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3 justices offer inside look at how they approach their work

WASHINGTON—In a rare joint appearance outside their austere Supreme Court chambers, three justices offered a less formal glimpse Thursday into the way they approach their work and into the jostling humor that apparently defines their collegiality.

Justices Sandra Day O'Connor, Antonin Scalia and Stephen Breyer chided and teased each other through an hour-long session at the National Archives while discussing a wide range of issues about the Constitution and the courts. The forum was organized by the National Constitution Center and moderated by NBC newsman Tim Russert.

It was the first time many court watchers could recall three current justices consenting to such a public back-and-forth about their work.

"You got such a sense of how they interact, and that's exactly what it must be like in their conferences," said Richard Stengel, the National Constitution Center's president. "That's something that nobody gets to see."

Stengel said the three justices, all of whom are part of the Constitution Center's advisory board, agreed to the unusual forum to help increase public awareness of the Constitution's importance.

The justices joked about Breyer's role as the court's least senior member, and how it requires him to perform such duties as answering the door during closed conferences and even bringing Scalia coffee. He said he recently noted how good he had become at that task over the past 10 years, only to have Scalia correct him.

"You haven't," he said.

All three justices lamented how little people understand the Constitution and the courts.

"It's a major problem," O'Connor said, noting that schools often don't adequately teach civics. "You don't inherit knowledge of the Constitution through the gene pool. It has to be taught."

O'Connor, whose manner in court is generally incisive and terse but not dismissive, displayed much of the same acumen Thursday.

When Scalia and Breyer argued over whether international law was appropriate to consider when deciding cases, she jumped in.

"This is really much ado about nothing," she said. There were some cases involving treaties with other countries or lawsuits with international implications in which justices have to consult foreign law, she said. In addition, some clauses of the Constitution, such as the ban on cruel and unusual punishment in the Eighth Amendment, are "elastic" and unusual and benefit from global context. But other provisions, she said, have been interpreted in a more static fashion.

The court recently cited international rejection of juvenile executions as one of four reasons to outlaw the juvenile death penalty in the United States. O'Connor declined to join that opinion.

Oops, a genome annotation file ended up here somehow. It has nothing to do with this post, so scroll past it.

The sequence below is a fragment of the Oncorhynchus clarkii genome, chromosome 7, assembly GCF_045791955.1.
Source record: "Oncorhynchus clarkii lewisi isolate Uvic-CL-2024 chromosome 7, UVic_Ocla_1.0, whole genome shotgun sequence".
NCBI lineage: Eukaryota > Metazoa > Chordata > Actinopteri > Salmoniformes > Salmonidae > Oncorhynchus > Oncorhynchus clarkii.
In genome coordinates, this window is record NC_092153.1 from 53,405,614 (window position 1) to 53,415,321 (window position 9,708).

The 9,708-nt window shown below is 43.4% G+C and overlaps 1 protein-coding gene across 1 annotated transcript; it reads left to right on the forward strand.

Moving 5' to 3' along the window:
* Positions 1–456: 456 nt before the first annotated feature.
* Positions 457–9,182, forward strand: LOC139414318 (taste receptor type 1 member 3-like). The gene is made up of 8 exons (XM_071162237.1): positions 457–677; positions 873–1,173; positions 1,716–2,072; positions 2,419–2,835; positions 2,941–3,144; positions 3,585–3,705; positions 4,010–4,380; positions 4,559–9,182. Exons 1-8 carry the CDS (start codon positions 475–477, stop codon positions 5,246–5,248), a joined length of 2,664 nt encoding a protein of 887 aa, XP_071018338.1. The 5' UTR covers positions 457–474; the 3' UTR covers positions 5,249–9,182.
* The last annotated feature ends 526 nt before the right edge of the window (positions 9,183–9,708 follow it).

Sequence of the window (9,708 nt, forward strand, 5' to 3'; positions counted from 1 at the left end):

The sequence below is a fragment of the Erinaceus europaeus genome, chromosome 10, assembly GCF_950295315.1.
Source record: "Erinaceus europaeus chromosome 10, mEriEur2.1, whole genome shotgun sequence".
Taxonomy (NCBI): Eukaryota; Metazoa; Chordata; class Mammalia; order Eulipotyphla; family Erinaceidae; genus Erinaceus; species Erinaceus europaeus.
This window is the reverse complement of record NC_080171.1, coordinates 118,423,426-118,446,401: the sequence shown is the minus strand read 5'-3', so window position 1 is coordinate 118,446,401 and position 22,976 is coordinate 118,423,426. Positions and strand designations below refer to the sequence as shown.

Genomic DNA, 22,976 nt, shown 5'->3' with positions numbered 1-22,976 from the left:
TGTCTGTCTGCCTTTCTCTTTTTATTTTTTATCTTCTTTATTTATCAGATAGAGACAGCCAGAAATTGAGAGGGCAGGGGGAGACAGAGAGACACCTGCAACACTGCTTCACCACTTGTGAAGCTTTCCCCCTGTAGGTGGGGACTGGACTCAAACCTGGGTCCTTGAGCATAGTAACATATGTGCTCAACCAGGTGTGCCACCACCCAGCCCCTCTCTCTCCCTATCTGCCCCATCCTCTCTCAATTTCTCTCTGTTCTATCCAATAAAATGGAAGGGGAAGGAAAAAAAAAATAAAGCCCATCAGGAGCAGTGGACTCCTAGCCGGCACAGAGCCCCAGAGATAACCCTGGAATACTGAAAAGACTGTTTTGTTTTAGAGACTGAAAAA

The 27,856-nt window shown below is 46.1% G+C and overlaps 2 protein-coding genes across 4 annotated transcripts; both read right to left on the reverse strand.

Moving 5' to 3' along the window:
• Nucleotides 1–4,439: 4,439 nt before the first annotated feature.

Scalia said that ruling was especially inappropriate because the court had concluded the opposite just 15 years earlier.

"The majority in that case contradicted the majority of states in this country that have the death penalty," Scalia said. "International law had no place in that."

Breyer said even the founders consulted international law, noting that James Madison's papers included notes on the governmental structure in Syracuse in ancient Greece.

"Ah, but he was writing a constitution, not interpreting one, my friend," Scalia said.

Scalia returned to that point later in reference to a question about the congressional logjam over judicial nominations.

Calling the difficulty confirming judges "unprecedented," he said 50 or 60 years of judges acting as policymakers rather than jurists has inspired people to view the court as more of a political body.

"Something has changed fundamentally," he said. "People are realizing that judges have enormous power over policy," and they're pushing for judges who will agree with them politically.

Asked about the increasing political frustration with judges, including threats to strip judges of some of their power, Breyer sought to put the current flap in context.

In 1830, he said, President Andrew Jackson used federal troops to prevent a court decision ceding land to Indian tribes from taking effect. In 1954, he said, President Eisenhower had to use National Guard troops to desegregate southern schools after the Brown v. Board of Education decision.

But today, no disagreement has reached that level of rancor or inspired that manner of confrontation with the judiciary, Breyer said.

"People will criticize, but they will follow the rule of law," Breyer said.

Russert asked whether televising the court's proceedings would help people understand and respect the law more. None of the justices said no, but all three stopped short of embracing the idea. It might happen one day, they agreed, but perhaps not soon.

In the courtyards at the Supreme Court, O'Connor said, there are lanterns that sit atop small statues of tortoises. Why? "Because they move slowly," like the court, she said.

Scalia added: "But sure-footed. Have you ever seen a tortoise stumble?"

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(c) 2005, Knight Ridder/Tribune Information Services.

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